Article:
Once more the darkness is dispersed; once more the light is created. Let the people that sat in the darkness of ignorance now look upon the light of knowledge. The things of old have passed away; behold, all things are made new. He who has no mother in heaven is now born without father on earth. The laws of nature are overthrown, for the upper world must be filled with citizens. He who is without flesh becomes incarnate; the Word puts on a body; the Invisible is seen; he whom no hand can touch is handled; the Timeless has a beginning; the Son of God becomes Son of Man—Jesus Christ, the same yesterday, today and for ever.

Light from light, the Word of the Father comes to his own image, in the human race. For the sake of my flesh he takes flesh; for the sake of my soul he is united to a rational soul, purifying like by like. In every way he becomes human, except for sin. O strange conjunction! The Self-existent comes into being; the Uncreated is created. He shares in the poverty of my flesh, that I may share in the riches of his Godhead.

—Gregory of Nazianzus, Bishop of Constantinople (d. 389), Oration 38

Next is this reading from Hippolytus, a very early bishop of Rome. Notice the strong connection between Christmas and Easter in his sermon. This is exactly right because without Easter, Christmas would mean nothing.

Our faith is not founded upon empty words; nor are we carried away by mere caprice or beguiled by specious arguments. On the contrary, we put our faith in words spoken by the power of God, spoken by the Word himself at God’s command. God wished to win us back from disobedience, not by using force to reduce us to slavery but by addressing to our free will a call to liberty.

The Word spoke first of all through the prophets, but because the message was couched in such obscure language that it could be only dimly apprehended, in the last days the Father sent the Word in person, commanding him to show himself openly so that the world could see him and be saved.

We know that by taking a body from the Virgin he refashioned our fallen nature. We know that his humanity was of the same clay as our own; if this were not so, he would hardly have been a teacher who could expect to be imitated. If he were of a different substance from me, he would surely not have ordered me to do as he did, when by my very nature I am so weak. Such a demand could not be reconciled with his goodness and justice.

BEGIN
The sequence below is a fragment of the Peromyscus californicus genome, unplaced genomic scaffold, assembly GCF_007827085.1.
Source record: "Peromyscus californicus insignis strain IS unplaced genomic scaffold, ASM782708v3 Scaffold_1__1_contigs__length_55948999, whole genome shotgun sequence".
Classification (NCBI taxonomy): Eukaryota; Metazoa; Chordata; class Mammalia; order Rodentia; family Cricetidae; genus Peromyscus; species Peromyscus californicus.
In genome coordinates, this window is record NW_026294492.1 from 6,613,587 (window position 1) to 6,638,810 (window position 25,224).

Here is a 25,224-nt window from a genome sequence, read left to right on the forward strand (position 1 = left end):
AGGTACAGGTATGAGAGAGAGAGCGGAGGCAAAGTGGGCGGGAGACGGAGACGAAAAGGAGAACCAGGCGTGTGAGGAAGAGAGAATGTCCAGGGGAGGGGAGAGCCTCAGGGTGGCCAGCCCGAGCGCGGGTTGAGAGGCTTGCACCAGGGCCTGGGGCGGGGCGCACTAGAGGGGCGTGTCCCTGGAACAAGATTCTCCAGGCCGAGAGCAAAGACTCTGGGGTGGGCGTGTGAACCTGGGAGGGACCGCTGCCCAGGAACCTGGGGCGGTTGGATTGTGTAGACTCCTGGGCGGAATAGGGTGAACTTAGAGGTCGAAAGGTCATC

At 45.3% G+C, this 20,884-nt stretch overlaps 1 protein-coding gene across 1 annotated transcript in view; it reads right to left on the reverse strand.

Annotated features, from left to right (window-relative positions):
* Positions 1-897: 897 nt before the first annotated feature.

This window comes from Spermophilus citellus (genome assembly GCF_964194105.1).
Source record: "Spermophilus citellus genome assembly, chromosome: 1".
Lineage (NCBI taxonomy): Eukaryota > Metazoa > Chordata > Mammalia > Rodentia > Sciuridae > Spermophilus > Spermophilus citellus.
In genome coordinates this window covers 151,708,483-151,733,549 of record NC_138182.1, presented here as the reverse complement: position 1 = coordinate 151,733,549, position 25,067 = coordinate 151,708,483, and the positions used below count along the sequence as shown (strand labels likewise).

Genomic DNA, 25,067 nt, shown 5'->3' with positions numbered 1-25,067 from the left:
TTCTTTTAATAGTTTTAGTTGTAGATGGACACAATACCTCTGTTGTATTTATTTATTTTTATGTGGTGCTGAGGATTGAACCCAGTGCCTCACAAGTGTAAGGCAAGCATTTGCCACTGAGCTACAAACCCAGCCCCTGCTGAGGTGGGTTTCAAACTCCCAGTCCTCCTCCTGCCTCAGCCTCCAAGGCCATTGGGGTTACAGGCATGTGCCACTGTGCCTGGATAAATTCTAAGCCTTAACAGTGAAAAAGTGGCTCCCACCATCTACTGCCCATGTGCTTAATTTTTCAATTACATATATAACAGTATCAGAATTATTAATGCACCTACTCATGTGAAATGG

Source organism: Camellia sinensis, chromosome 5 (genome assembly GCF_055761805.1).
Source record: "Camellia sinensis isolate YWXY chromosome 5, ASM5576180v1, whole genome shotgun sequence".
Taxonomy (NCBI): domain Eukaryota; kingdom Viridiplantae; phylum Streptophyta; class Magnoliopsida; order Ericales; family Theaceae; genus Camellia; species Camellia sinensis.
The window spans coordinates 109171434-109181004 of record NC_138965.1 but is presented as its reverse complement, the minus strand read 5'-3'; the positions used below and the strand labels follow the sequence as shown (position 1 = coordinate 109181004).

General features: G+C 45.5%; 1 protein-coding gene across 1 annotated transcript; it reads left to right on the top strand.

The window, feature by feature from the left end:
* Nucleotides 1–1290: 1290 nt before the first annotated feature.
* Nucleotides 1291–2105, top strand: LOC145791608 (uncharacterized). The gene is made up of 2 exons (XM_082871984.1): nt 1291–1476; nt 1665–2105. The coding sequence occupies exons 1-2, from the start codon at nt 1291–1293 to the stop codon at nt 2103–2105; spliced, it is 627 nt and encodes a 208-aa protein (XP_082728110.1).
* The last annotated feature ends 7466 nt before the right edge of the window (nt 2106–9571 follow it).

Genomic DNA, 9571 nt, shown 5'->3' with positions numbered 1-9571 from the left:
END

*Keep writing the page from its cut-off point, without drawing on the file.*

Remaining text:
No. He wanted us to consider him as no different from ourselves, and so he worked, he was hungry and thirsty, he slept. Without protest he endured his passion, he submitted to death and revealed his resurrection. In all these ways he offered his own humanity as the firstfruits of our race to keep us from losing heart when suffering comes our way, and to make us look forward to receiving the same reward as he did, since we know that we possess the same humanity.

When we have come to know the true God, both our bodies and our souls will be immortal and incorruptible. We shall enter the kingdom of heaven, because while we lived on earth we acknowledged heaven’s King. Friends of God and co-heirs with Christ, we shall be subject to no evil desires or inclinations, or to any affliction of body or soul, for we shall have become divine. It was because of our human condition that God allowed us to endure these things, but when we have been dei?ed and made immortal, God has promised us a share in his‘ own attributes.

The saying “Know yourself” means therefore that we should recognize and acknowledge in ourselves the God who made us in his own image, for if we do this, we in turn will be recognized and acknowledged by our Maker. So let us not be at enmity with ourselves, but change our way of life without delay. “For Christ who is God, exalted above all creation,” has taken away our sin and has refashioned our fallen nature. In the beginning God made us in his image and so gave proof of his love for us. If we obey his holy commands and learn to imitate his goodness, we shall be like him and he will honor us. God is not beggarly, and for the sake of his own glory he has given us a share in his divinity.

—Hippolytus, Bishop of Rome (d. 236), On the Refutation of All Heresies, 10.33-34

And finally, a word from our own St. Augustine of Hippo. 

Awake! For your sake God has become human. “Awake, you who sleep, rise up from the dead, and Christ will give you light.” I tell you again: for your sake, God became human.

You would have suffered eternal death, had he not been born in time. Never would you have been freed from sinful flesh, had he not taken on himself the likeness of sinful flesh. You would have suffered everlasting unhappiness, had it not been for this mercy. You would never have returned to life, had he not shared your death. You would have been lost if he had not hastened to your aid. You would have perished, had he not come.